Energy Transition

We live in an era of rapid and wide-reaching change, and one of the most fundamental transitions underway today is in how we generate, manage and use energy. This transition is being driven by technological innovation, changing consumer preferences, and environmental imperatives like climate change.

The energy transition is moving us towards a future that will prioritize energy efficiency and rely much more heavily on decarbonized electricity, produced in an increasingly decentralized manner from a growing diversity of energy sources. Our vision at the Canadian Renewable Energy Association is to ensure that wind energy, solar energy and energy storage play a central role in this accelerating transformation of Canada’s energy mix.

More than 80% of Canada’s electricity system is already non-greenhouse gas emitting and an affordable, reliable, and fully decarbonized electricity grid is within our grasp. Expansion of our now well-established wind energy and solar energy industries, coupled with further deployment of energy storage, is one of the most promising strategies to reach this objective.

Wind and solar energy are already cost competitive with conventional sources of electricity generation. In fact, wind energy is now Canada’s lowest-cost source of new generating capacity and has been the largest source of new capacity in Canada for a decade. Solar energy costs have fallen 90% in the last decade and continue to decline at a rapid rate.

Our wind and solar resources are well distributed across Canada and are now providing significant investment, jobs, and economic benefits in both rural and urban communities across the country. The active participation of Indigenous communities in project ownership and deployment is also growing rapidly.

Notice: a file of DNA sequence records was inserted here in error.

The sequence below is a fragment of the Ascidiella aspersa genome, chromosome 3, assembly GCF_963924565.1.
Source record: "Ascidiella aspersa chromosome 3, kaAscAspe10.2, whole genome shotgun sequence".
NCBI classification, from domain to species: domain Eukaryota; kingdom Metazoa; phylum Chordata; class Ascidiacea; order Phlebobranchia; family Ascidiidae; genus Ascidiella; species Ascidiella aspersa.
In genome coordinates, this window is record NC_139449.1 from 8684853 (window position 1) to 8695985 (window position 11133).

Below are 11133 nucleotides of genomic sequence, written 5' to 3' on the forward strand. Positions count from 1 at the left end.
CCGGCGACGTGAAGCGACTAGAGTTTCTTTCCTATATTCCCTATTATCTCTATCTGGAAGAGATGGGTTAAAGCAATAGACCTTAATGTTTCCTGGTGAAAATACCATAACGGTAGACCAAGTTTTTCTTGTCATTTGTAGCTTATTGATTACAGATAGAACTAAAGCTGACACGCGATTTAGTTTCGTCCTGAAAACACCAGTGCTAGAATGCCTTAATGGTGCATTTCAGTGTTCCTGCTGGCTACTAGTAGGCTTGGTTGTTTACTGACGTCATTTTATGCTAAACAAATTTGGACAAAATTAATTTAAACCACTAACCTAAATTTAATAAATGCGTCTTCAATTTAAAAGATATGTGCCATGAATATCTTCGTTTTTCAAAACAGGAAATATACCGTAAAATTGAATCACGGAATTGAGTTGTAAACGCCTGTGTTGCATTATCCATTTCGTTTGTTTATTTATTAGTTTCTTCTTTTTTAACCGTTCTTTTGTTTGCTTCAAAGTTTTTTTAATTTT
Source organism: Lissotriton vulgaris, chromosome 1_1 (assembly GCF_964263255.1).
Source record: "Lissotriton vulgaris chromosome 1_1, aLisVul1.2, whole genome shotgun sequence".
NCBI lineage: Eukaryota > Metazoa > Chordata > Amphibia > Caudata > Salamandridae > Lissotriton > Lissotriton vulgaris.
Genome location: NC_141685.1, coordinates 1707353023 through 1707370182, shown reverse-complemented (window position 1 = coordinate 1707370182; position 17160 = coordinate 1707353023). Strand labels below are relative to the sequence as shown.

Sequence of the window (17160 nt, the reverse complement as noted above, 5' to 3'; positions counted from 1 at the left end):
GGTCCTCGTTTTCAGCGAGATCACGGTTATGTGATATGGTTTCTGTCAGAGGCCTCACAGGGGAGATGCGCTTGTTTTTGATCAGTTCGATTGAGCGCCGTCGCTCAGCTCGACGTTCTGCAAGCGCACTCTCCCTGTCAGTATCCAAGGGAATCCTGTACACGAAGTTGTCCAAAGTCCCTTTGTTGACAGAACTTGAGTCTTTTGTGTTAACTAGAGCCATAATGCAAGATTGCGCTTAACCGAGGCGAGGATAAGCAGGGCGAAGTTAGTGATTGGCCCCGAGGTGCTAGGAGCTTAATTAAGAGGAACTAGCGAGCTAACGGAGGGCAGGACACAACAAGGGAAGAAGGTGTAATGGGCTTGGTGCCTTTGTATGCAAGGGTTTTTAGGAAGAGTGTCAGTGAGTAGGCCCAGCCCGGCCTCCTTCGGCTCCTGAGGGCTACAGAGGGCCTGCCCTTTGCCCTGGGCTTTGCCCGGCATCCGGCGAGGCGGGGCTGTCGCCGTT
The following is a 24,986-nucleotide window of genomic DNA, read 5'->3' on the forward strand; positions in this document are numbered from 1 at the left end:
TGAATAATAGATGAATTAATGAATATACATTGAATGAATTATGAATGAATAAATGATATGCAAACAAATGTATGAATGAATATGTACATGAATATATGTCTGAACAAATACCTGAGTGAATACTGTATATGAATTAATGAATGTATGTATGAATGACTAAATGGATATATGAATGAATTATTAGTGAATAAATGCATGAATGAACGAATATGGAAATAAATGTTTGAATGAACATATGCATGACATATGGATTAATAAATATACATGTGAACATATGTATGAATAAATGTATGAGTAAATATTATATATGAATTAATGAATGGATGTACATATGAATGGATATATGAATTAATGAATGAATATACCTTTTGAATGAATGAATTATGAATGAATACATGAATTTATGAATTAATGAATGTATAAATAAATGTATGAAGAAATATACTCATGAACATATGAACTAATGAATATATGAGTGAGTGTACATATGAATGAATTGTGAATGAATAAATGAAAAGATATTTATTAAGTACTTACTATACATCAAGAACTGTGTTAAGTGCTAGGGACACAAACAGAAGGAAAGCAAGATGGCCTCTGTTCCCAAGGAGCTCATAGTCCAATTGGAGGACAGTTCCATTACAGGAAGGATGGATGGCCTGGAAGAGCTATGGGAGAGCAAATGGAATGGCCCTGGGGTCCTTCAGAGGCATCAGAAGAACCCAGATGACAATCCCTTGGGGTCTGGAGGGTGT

Modern grid management, particularly with the addition of energy storage capacity, enables the integration of large proportions of wind and solar energy without impacting grid reliability. Synergies between wind energy, solar energy and energy storage also mean that these technologies can provide a broader range of services to the grid when used in a coordinated manner that reduce overall electricity system costs.

These technologies can also be deployed to deliver power at multiple scales – through large wind and solar farms or in a more focused manner to meet the needs of households, communities, or microgrids. Consumers, be they individuals, businesses, or institutions, are increasingly looking to generate or secure their power from these sources.

Canada is fortunate to have massive untapped renewable energy resources, including wind and solar, and that means that Canada’s future decarbonized electricity grid can also be expanded significantly to substitute for the use of fossil fuels in transportation, buildings and industrial processes like hydrogen production. This will be essential if Canada is to reach its objective of net-zero carbon emissions by 2050.

Canada’s ongoing energy transition is poised to take us to a fundamentally different and dramatically better future powered by clean, affordable, reliable and scalable electricity where Canada’s wind and solar resources in conjunction with energy storage will play a central role.  

Learn more about our technologies in Canada today in By the Numbers.

BloombergNEF projects that wind and solar will supply almost 50% of world electricity by 2050 (“50-by-50”), ending the era of fossil fuel dominance in the power sector.

BloombergNEF, New Energy Outlook 2019

“New solar photovoltaic and onshore wind power are on the verge of costing less than the marginal operating cost of existing coal-fired plants. Steadily improving competitiveness has made renewables the backbone of the world’s energy transformation.”

International Renewable Energy Agency, Renewable Power Generation Costs in 2018

Between now and 2050, expansion of global electricity generating capacity requires about $13.3 trillion of new investment – 77% of which will go to wind, solar and batteries.

BloombergNEF, New Energy Outlook 2019